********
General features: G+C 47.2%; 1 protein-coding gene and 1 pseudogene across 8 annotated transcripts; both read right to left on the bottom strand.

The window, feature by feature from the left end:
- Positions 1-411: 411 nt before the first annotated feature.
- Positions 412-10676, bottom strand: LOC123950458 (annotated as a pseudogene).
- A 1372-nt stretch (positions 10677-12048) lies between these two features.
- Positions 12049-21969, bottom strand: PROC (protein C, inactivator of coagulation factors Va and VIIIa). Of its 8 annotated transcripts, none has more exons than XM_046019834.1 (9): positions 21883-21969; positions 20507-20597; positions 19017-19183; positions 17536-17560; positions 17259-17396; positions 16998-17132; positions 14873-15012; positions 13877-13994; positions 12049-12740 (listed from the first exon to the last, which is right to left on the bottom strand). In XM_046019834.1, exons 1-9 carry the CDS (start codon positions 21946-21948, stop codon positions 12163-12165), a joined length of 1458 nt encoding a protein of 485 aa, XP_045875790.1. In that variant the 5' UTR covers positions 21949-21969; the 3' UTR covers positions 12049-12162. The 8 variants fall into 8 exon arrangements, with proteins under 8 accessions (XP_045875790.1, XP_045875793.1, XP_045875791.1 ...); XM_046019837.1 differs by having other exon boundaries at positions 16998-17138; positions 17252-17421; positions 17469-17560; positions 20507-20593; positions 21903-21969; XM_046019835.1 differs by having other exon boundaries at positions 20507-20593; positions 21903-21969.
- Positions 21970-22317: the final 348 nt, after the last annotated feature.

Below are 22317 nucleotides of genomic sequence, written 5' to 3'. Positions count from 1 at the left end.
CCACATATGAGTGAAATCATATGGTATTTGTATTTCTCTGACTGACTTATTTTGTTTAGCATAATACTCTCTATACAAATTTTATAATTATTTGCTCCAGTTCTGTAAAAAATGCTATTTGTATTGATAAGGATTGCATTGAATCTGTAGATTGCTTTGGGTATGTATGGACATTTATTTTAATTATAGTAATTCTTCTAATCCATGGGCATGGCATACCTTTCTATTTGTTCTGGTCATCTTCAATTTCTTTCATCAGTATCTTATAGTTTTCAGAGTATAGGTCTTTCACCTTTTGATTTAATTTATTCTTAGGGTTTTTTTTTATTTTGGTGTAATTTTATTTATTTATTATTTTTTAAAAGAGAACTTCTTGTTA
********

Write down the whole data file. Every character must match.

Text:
General features: G+C 47.2%; 1 protein-coding gene and 1 pseudogene across 8 annotated transcripts; both read right to left on the bottom strand.

The window, feature by feature from the left end:
- Positions 1-411: 411 nt before the first annotated feature.
- Positions 412-10676, bottom strand: LOC123950458 (annotated as a pseudogene).
- A 1372-nt stretch (positions 10677-12048) lies between these two features.
- Positions 12049-21969, bottom strand: PROC (protein C, inactivator of coagulation factors Va and VIIIa). Of its 8 annotated transcripts, none has more exons than XM_046019834.1 (9): positions 21883-21969; positions 20507-20597; positions 19017-19183; positions 17536-17560; positions 17259-17396; positions 16998-17132; positions 14873-15012; positions 13877-13994; positions 12049-12740 (listed from the first exon to the last, which is right to left on the bottom strand). In XM_046019834.1, exons 1-9 carry the CDS (start codon positions 21946-21948, stop codon positions 12163-12165), a joined length of 1458 nt encoding a protein of 485 aa, XP_045875790.1. In that variant the 5' UTR covers positions 21949-21969; the 3' UTR covers positions 12049-12162. The 8 variants fall into 8 exon arrangements, with proteins under 8 accessions (XP_045875790.1, XP_045875793.1, XP_045875791.1 ...); XM_046019837.1 differs by having other exon boundaries at positions 16998-17138; positions 17252-17421; positions 17469-17560; positions 20507-20593; positions 21903-21969; XM_046019835.1 differs by having other exon boundaries at positions 20507-20593; positions 21903-21969.
- Positions 21970-22317: the final 348 nt, after the last annotated feature.

Below are 22317 nucleotides of genomic sequence, written 5' to 3'. Positions count from 1 at the left end.
CCACATATGAGTGAAATCATATGGTATTTGTATTTCTCTGACTGACTTATTTTGTTTAGCATAATACTCTCTATACAAATTTTATAATTATTTGCTCCAGTTCTGTAAAAAATGCTATTTGTATTGATAAGGATTGCATTGAATCTGTAGATTGCTTTGGGTATGTATGGACATTTATTTTAATTATAGTAATTCTTCTAATCCATGGGCATGGCATACCTTTCTATTTGTTCTGGTCATCTTCAATTTCTTTCATCAGTATCTTATAGTTTTCAGAGTATAGGTCTTTCACCTTTTGATTTAATTTATTCTTAGGGTTTTTTTTTATTTTGGTGTAATTTTATTTATTTATTATTTTTTAAAAGAGAACTTCTTGTTA